Staff at a summer camp in northeast Edmonton did everything right Tuesday night when a severe thunderstorm swept through, knocking down teepees and sending 21 people to hospital, say camp officials.

"The staff did a fabulous job," said  Michael Doherty, Our Lady Queen of Peace Ranch foundation president and CEO.

"Could it have been a lot worse? Yes, it could have. I credit the staff for how they responded and how they got the kids quickly to the hall."

Staff began evacuating the 30 teepees in which 250 youngsters were staying at 9 p.m., Doherty said.

The storm hit 10 minutes later.


Foundation CEO Mike Doherty praised staff for evacuating campers from the teepees as the thunderstorm moved in. (CBC)

Camper George Suian-Johnson, 15, said the storm came quickly.

"I had everybody's sleeping bag on my shoulder," he said describing the evacuation to the main building.

"This other guy named Dakota was carrying all the mats, so he had six mats like this and we weren't even 10 steps away and [a teepee] fell over."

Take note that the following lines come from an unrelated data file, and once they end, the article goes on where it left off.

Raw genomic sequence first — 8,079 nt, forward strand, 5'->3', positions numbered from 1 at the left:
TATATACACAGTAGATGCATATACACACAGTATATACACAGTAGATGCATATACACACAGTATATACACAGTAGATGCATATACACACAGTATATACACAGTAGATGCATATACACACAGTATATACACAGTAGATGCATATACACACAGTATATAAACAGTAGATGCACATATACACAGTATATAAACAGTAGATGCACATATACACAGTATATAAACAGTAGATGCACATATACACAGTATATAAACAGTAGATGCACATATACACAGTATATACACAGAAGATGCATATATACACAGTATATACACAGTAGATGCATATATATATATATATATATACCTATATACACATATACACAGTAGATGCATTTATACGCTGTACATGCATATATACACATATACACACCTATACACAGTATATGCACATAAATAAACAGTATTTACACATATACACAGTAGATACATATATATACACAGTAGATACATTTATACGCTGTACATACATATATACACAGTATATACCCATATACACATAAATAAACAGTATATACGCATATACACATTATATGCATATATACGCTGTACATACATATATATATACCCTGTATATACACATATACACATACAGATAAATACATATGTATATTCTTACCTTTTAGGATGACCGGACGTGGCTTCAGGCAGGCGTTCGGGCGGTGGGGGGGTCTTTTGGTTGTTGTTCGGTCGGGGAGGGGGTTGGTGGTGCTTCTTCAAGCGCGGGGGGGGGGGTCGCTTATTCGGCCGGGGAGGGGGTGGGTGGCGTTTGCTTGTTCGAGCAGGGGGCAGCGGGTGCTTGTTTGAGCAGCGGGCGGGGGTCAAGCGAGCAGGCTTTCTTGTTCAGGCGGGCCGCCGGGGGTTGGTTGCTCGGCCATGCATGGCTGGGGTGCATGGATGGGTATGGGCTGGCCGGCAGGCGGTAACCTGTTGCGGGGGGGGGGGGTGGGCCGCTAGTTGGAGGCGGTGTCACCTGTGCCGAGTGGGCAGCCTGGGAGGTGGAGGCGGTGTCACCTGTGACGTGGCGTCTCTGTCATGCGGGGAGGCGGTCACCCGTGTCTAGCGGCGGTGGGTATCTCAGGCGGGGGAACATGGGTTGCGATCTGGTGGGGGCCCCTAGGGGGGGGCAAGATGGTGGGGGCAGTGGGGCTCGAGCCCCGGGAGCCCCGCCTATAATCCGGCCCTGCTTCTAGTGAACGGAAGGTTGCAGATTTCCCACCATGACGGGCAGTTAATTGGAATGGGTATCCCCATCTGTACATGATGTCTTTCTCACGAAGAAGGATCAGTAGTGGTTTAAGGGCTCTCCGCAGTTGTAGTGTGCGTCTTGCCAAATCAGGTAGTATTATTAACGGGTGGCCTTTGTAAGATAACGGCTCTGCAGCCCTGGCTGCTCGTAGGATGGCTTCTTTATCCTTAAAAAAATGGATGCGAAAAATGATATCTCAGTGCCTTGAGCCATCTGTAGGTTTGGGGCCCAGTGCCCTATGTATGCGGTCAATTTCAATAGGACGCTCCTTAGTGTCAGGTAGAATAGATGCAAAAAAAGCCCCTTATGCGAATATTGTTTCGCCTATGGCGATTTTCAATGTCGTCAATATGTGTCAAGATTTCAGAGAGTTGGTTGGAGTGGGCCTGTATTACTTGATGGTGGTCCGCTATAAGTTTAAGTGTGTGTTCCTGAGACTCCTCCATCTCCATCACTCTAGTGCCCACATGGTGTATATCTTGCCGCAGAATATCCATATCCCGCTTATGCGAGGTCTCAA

Doherty said staff  knew about the severe thunderstorm warnings issued around noon by Environment Canada.

Nineteen children and two staff were taken to hospital and treated for minor injuries with the most serious injury suffered by a child who needed stitches after being hit in the head by a pole, he said.

That boy is doing fine according to his parents, Doherty said.

Doherty's comments contradict a statement from a spokesperson from Alberta Health Services that one person was sent to hospital in critical condition and two in serious condition.

But Doherty said that report was wrong. Alberta Health Services has declined to comment further on the severity of the injuries.

Every child who was taken to hospital was released by Wednesday afternoon.

Parents arriving at the camp this morning to pick up their children told CBC News they believe staff did a good job in handling the situation.

Doherty said camp officials will assess the condition of the teepees and figure out in coming days what happens next.

Day camps will continue while staff determines if scaled-down versions of the overnight camps are possible, he said.

The camp offers free weeklong camps for children who cannot afford summer camps and day camps for children with physical, mental and emotional challenges.

With files from CBC's Lydia Neufeld